Hispanics Enroll in College at High Rates, But Many Fail to Graduate

Hispanics Enroll in College at High Rates, But Many Fail to GraduateWASHINGTON
U.S.-born children of Hispanic immigrants were nearly as likely as Whites to enroll in college, but less than half as likely to earn bachelor’s degrees, according to a report released earlier this month.
“They’re going to college, but they’re not finishing college,” says Dr. Richard Fry, author of the report by the Pew Hispanic Center, a nonpartisan research group. “Too many Latino college students are missing out.”
The report suggested several possible reasons for the disparity: Hispanics were more likely than non-Hispanic Whites to be enrolled part time or at two-year schools, could be the first in their families to attend college, and may have been more likely to attend underperforming high schools.
Using data from the U.S. Census Bureau’s Current Population Survey from 1997 to 2000, the report found that about 42 percent of second-generation Hispanic high school graduates ages 18 to 24 attended college, compared to 46 percent of Whites in that age range.
Second-generation Hispanics were more likely to go to college than foreign-born Hispanics, who had a 26 percent enrollment rate, or third-generation or later Hispanics, who had a 36 percent enrollment rate.
But only about 16 percent of second-generation Hispanic high school graduates ages 25 to 29 received a bachelor’s degree, compared to about 37 percent of Whites in that age range, the report said.
The report “underscores that Latinos very much want to go to college, and that we are enrolling in college,” says Sarita Brown, president of the Hispanic Scholarship Fund Institute in Washington. “It heightens the attention on the potential for success in college.”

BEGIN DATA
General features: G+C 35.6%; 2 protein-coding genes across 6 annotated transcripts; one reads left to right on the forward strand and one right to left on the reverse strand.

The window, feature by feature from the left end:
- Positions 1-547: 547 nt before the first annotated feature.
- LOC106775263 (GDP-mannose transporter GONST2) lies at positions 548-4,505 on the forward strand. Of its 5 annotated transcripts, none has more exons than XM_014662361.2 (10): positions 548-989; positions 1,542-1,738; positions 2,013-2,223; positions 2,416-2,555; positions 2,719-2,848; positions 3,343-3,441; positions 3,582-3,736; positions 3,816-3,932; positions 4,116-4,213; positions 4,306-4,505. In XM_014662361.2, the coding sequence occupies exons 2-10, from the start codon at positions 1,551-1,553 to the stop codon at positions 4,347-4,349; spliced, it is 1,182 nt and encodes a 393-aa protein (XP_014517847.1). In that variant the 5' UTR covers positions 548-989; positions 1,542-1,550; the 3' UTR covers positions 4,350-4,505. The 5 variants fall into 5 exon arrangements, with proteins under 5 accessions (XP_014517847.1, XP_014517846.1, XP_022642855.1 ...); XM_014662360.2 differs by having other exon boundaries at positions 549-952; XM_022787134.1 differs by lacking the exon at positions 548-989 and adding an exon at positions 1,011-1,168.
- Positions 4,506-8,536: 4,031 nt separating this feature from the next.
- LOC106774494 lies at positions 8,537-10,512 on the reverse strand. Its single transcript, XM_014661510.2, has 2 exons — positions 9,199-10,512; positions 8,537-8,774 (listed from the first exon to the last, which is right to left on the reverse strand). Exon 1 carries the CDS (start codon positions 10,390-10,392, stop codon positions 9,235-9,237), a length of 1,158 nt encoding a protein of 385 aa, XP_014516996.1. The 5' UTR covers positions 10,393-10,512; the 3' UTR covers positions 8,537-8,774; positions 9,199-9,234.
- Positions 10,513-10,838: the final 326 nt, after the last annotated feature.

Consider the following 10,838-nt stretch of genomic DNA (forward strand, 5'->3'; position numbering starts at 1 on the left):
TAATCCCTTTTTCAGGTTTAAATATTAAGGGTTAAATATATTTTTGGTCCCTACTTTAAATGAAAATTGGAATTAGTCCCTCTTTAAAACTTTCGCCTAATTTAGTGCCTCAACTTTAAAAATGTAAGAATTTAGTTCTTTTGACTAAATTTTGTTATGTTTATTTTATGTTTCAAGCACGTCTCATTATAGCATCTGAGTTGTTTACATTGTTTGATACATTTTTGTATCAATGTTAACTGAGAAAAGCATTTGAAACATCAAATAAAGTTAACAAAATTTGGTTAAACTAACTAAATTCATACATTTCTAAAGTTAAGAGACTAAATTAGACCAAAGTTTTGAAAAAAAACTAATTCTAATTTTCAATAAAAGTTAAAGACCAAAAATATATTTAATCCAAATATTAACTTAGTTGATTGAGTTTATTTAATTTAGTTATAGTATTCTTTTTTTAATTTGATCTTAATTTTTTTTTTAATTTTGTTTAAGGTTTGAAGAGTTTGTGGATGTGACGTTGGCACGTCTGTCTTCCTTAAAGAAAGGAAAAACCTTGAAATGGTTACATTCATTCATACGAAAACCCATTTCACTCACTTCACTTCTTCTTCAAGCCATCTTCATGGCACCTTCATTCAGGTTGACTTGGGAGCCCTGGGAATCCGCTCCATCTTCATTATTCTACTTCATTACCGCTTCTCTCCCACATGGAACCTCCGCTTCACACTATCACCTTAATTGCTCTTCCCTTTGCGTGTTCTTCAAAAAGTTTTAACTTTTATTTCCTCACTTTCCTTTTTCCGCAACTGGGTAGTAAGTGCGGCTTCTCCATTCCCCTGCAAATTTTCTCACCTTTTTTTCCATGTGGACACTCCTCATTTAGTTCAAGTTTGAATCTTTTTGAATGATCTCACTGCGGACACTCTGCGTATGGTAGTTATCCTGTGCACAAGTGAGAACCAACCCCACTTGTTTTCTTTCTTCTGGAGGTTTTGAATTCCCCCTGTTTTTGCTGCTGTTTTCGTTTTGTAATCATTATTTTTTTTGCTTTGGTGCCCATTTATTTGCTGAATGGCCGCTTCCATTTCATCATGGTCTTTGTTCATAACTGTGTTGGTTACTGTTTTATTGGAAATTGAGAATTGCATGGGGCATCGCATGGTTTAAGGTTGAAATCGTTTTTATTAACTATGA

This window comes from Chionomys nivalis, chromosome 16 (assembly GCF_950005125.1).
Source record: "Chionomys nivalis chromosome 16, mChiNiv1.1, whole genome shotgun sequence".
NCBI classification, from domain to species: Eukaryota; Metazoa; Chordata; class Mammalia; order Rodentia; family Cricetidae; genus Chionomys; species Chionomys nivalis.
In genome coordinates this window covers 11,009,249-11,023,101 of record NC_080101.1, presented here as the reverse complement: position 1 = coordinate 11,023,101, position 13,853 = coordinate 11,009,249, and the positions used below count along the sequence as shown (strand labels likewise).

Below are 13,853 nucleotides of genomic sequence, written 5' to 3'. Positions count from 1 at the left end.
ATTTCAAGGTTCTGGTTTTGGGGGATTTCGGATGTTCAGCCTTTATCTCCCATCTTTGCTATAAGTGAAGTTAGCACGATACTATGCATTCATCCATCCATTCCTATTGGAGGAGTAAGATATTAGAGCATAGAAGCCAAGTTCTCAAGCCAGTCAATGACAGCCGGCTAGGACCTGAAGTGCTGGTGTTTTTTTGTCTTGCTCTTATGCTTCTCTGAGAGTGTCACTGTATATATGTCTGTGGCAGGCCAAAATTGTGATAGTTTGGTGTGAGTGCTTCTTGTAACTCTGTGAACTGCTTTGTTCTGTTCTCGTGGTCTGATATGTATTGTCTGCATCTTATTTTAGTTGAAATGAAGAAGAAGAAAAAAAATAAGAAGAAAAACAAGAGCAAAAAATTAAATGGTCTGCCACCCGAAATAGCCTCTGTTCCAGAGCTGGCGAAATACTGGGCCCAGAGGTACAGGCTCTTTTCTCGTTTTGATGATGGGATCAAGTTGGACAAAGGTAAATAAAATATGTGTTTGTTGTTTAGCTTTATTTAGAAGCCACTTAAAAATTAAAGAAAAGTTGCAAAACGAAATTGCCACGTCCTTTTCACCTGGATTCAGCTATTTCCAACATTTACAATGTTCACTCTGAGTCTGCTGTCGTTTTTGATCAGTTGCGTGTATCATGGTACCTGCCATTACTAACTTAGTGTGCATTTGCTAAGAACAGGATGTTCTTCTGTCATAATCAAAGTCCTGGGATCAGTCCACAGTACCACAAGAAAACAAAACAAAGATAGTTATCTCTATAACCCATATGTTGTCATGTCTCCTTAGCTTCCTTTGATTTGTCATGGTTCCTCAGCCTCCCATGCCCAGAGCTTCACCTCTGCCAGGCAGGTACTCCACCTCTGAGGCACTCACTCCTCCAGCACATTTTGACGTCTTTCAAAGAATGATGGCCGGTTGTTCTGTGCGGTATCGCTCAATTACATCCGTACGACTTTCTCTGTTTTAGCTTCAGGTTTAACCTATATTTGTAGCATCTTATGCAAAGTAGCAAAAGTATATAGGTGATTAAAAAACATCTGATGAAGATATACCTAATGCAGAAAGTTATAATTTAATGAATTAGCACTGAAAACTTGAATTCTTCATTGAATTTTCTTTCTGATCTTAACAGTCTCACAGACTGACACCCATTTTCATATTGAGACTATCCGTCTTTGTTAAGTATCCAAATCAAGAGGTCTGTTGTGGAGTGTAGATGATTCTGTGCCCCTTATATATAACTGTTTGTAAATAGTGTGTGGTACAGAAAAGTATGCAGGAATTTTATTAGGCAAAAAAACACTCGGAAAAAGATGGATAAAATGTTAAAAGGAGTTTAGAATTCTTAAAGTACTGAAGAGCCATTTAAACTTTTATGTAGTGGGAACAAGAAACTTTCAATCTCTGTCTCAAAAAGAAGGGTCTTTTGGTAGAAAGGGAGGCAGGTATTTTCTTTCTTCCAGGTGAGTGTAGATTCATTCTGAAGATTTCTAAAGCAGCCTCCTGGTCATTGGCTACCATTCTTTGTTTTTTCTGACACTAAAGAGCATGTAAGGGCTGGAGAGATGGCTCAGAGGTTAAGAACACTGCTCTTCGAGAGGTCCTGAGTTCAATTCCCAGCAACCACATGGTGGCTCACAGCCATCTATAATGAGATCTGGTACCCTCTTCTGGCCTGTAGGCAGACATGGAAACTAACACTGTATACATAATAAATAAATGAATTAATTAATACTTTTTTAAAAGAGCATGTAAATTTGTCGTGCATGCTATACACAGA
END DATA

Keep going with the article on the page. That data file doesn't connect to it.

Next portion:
Brown, who is Hispanic and was the first in her family to attend college, said Hispanic students are failing to graduate because they lack adequate financial aid.
Among the study’s findings:
• About 75 percent of 18- to 24-year-old Hispanic college students were enrolled in college full time, compared to 85 percent of Whites. About 40 percent attended two-year institutions, compared to about 25 percent of Whites.
• Fewer Hispanics pursued graduate and professional degrees. Among 25- to 34-year-old high school graduates, about 1.9 percent of Hispanics were enrolled in graduate school, compared to 3.8 percent of Whites.
• College enrollment among Hispanics also varied by ethnicity and generation. Cuban high school graduates ages 18 to 24 had the highest rate, 45 percent, while Puerto Ricans had the lowest, 30 percent. Hispanic  educational progress will affect the nation’s economic health, the report predicted.
Over the next 25 years, the White working age population is expected to decrease by about 5 million, but the number of working-age Hispanics is projected to rise by 18 million, the report said, citing Census Bureau data.  



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